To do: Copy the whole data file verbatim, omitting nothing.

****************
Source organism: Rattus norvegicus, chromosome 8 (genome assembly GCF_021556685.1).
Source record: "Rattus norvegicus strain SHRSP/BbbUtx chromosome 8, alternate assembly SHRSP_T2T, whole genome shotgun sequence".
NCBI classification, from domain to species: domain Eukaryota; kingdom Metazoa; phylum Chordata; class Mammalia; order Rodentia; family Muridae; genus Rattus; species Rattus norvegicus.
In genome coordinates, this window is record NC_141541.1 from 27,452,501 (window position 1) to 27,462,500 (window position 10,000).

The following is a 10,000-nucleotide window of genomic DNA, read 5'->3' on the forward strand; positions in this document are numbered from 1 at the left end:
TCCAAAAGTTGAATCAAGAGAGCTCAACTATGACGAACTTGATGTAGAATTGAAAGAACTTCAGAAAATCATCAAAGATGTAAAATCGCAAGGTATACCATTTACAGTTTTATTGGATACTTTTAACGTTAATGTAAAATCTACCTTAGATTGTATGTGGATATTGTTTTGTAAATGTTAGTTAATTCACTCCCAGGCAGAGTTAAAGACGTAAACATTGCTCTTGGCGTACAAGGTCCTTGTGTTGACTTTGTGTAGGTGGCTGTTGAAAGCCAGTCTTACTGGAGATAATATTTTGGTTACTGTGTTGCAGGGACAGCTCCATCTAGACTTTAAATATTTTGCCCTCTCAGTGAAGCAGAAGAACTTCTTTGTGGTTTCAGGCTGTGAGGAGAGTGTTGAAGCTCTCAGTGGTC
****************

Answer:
Source organism: Rattus norvegicus, chromosome 8 (genome assembly GCF_021556685.1).
Source record: "Rattus norvegicus strain SHRSP/BbbUtx chromosome 8, alternate assembly SHRSP_T2T, whole genome shotgun sequence".
NCBI classification, from domain to species: domain Eukaryota; kingdom Metazoa; phylum Chordata; class Mammalia; order Rodentia; family Muridae; genus Rattus; species Rattus norvegicus.
In genome coordinates, this window is record NC_141541.1 from 27,452,501 (window position 1) to 27,462,500 (window position 10,000).

The following is a 10,000-nucleotide window of genomic DNA, read 5'->3' on the forward strand; positions in this document are numbered from 1 at the left end:
TCCAAAAGTTGAATCAAGAGAGCTCAACTATGACGAACTTGATGTAGAATTGAAAGAACTTCAGAAAATCATCAAAGATGTAAAATCGCAAGGTATACCATTTACAGTTTTATTGGATACTTTTAACGTTAATGTAAAATCTACCTTAGATTGTATGTGGATATTGTTTTGTAAATGTTAGTTAATTCACTCCCAGGCAGAGTTAAAGACGTAAACATTGCTCTTGGCGTACAAGGTCCTTGTGTTGACTTTGTGTAGGTGGCTGTTGAAAGCCAGTCTTACTGGAGATAATATTTTGGTTACTGTGTTGCAGGGACAGCTCCATCTAGACTTTAAATATTTTGCCCTCTCAGTGAAGCAGAAGAACTTCTTTGTGGTTTCAGGCTGTGAGGAGAGTGTTGAAGCTCTCAGTGGTC